Cooking frozen croissants

Time saver: Phil responds to popular demand… (later he’ll be offering advice on how to cook toast, make tea, etc.)

OK, so this is a bit of weird one. For some reason though, people are ending up getting directed to my croque-croissant page when they search for “how to make frozen pre cooked croissants”. No kidding.

Because I’m a helpful guy (really) I figure I may as well give the people what they want. So here it is:

Your Guide to Cooking Frozen Croissants (pre-proved and otherwise)

Frozen croissants are essentially awesome. You get to make fresh, hot croissants, without any of the effort of making them. If you use a little imagination you can pretend you spent hours toiling away, preparing the pastry, and folding to perfection. And then you forgot all about it, et voila, beautiful smells and croissants out of the oven.

So, you’ve got hold of some of these frozen delights, but presumably they either didn’t come with instructions, or you lost them. Careless of you, but luckily Phil’s here to save the day.

First off, you need to determine whether your croissants are pre-proved or not. That just means you need to know whether the croissants have been left to rise already, or whether you’re going to have to do it yourself. If the packaging doesn’t say, then the best way to judge is simply by size. Un-risen croissants are surprisingly small compared to their final size. If the croissants look tiny, then you’ll probably have to prove them. If they look croissant-sized, then you won’t. (Note that just to make things fun it’s slightly trickier than that, since you can also buy mini-croissants. You’re just going to have to make a call, but maybe a sign of that would be the sheer number of them.)

For pre-proved croissants you normally don’t even have to thaw them. Just pre-heat the oven to about 180-190°C (355-375°F), then bake the croissants for around 15 minutes, till golden brown.

For the non-pre-proved croissants, you normally just lay them out on an baking tray (lined with baking paper) and leave them to thaw overnight (or for around 8 hours). After thawing they should expand a lot. Be careful not to leave them too long, or they’ll end up collapsing down on themselves. Pre-heat the oven to around 180-190°C (355-375°F) and bake the croissants for around 10-15 minutes, till golden brown.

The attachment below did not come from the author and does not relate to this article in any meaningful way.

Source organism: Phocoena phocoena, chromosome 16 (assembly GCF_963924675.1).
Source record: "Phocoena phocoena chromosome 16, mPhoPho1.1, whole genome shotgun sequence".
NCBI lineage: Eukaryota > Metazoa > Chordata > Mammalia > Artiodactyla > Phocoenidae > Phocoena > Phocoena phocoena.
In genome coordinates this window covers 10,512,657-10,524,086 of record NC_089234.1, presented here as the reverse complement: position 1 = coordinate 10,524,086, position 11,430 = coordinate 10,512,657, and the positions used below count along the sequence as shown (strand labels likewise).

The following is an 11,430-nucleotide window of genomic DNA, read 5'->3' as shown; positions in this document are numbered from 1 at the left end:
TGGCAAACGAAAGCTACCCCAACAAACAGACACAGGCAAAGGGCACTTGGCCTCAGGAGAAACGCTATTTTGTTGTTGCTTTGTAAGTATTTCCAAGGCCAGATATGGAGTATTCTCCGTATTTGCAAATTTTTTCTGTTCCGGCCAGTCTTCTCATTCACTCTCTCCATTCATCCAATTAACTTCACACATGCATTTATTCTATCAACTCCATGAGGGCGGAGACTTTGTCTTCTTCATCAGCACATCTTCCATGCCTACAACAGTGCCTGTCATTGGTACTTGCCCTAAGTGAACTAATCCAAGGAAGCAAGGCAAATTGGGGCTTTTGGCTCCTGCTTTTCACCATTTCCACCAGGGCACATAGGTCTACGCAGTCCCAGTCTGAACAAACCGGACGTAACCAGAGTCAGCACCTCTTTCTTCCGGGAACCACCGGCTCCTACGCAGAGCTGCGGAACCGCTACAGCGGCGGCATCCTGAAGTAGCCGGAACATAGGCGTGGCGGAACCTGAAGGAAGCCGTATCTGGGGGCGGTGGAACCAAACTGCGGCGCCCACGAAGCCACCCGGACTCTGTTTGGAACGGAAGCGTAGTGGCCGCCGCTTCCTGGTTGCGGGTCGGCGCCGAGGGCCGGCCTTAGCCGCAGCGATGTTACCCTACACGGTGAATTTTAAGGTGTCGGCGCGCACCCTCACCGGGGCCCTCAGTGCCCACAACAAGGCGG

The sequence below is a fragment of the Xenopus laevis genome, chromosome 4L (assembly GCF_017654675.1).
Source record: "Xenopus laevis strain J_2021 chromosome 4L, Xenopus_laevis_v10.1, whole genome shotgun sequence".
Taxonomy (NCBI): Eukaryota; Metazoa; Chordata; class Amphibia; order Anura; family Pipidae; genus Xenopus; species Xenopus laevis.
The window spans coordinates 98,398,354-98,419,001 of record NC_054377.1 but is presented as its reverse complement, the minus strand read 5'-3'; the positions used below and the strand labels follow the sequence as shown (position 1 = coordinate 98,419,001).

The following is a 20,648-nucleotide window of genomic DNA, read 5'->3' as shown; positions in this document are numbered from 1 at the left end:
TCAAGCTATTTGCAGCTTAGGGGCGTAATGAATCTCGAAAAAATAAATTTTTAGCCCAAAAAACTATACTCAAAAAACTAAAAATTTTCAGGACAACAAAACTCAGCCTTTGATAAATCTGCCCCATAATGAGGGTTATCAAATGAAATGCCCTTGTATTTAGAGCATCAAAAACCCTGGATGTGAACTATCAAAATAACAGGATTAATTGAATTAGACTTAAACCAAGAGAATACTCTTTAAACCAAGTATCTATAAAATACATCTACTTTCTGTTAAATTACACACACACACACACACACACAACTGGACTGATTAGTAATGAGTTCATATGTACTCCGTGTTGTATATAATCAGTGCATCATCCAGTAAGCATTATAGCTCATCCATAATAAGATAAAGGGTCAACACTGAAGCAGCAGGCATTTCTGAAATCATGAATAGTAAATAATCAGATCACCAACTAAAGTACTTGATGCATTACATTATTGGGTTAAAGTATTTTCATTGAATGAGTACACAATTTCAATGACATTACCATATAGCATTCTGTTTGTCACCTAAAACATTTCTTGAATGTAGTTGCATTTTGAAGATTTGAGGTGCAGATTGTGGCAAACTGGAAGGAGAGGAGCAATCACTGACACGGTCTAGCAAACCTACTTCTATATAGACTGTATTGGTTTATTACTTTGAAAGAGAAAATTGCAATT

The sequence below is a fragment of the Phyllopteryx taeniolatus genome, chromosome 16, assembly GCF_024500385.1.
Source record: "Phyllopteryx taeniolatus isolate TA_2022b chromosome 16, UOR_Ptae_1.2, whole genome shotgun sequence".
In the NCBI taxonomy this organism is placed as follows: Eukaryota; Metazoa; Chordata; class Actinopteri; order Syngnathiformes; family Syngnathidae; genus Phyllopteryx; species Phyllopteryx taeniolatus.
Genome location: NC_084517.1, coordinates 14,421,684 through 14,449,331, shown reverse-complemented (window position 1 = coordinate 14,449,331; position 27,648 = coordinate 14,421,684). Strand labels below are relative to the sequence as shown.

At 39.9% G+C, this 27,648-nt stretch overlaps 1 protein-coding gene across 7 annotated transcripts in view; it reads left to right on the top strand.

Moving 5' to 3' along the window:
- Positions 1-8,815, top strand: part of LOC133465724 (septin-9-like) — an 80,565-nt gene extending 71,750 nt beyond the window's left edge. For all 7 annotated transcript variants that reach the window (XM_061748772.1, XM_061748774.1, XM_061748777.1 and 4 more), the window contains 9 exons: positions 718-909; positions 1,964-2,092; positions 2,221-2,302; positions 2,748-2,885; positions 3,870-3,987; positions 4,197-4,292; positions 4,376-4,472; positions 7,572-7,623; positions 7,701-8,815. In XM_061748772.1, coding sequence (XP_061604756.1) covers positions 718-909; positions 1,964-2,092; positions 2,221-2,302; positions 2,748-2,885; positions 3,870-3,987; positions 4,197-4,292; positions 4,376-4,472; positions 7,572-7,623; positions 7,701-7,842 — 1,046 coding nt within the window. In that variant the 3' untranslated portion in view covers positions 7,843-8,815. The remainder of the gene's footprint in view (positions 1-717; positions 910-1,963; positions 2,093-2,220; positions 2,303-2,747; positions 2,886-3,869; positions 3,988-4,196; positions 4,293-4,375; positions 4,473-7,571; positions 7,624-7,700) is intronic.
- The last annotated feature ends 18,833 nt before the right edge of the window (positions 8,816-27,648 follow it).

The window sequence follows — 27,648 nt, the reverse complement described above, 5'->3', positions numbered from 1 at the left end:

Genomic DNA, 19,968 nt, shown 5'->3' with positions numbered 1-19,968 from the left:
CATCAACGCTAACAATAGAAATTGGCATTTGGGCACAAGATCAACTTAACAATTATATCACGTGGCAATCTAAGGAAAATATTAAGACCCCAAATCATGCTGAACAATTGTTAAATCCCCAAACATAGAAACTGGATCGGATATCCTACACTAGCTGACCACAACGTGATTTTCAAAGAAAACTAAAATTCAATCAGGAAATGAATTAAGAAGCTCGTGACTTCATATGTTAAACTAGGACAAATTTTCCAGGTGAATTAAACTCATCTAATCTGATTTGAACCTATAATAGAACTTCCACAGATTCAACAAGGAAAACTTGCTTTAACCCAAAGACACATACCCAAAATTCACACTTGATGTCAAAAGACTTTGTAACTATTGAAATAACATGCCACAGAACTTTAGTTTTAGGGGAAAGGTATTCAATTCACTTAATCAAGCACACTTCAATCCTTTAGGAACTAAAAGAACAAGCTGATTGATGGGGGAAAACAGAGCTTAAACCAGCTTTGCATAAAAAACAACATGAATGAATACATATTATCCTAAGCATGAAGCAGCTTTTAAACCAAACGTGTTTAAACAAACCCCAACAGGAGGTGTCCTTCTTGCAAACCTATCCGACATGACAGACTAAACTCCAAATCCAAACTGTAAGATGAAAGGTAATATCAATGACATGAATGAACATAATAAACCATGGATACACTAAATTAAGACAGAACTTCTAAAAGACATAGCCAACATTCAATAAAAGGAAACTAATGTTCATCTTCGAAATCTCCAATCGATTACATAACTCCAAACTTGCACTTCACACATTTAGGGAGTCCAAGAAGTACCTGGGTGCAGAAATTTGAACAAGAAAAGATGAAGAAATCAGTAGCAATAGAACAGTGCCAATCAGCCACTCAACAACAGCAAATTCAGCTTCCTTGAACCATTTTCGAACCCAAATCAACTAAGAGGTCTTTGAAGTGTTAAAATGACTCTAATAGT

For both kinds you can improve the appearance of the final product by giving the croissants an egg wash before you put them in the oven. Just whisk one egg together with a tablespoon of water, then brush over the croissants.

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12 thoughts on “Cooking frozen croissants

  1. Mine stick to the pan or the grease proof paper if I use it. After proving I ah try putting hem straight on to a pre heated baking tray to cook he bottom straight away so they don’t stick

    • Sorry for the spelling mistakes etc. Next time I will pre heat the baking tray first then put the croissants that have proved over night straight on. Grease it first???

      • I would try using baking paper as opposed to grease proof paper – they’re two different things and you’ll have much better luck with baking paper. Alternative would be a silicone baking mat. You could try transferring them to a heated baking tray, but you’ll probably just end up deforming the croissants – they tend to be pretty pliable after they’ve risen.

  2. Yep I’m another one, wondering if I could bake the little things from frozen. I see the answer is no.
    They don’t come with instructions, cos they are sold loose from a big freezer in my local shop. Thanks for your clear advice.
    Chris (Sheffield UK)

  3. About 18 years ago, in Stockholm, a young french couple set up a tiny business selling take away croissants . The croissants were filled on the spot with what the waiting standing customer desired, for example champions, or ham and cheese or what have you, and then the apparently unbaked triangles were rolled and put in a little oven for a very very short time while the customer stood waiting, I have never again seen this anywhere in the world. How did they manage to do this so quickly?

      • Could one leave them to rise a bit before rolling them? How would the whole process be, do you think? Or at least a process that would be similar, I want to try opening a croissanterie of this type, any tips would be much appreciated. Thank you.

  4. Recently recieved a whole box which i shared with guite a few not keeping box so at this point i have no directons so i asked you and with your info..they need to rise..Thanks so much

  5. Thank you! That’s exactly what I was looking for. I received a dozen raw frozen dough with a label that only said sandwich crossiants.
    This was a tremendously big help.

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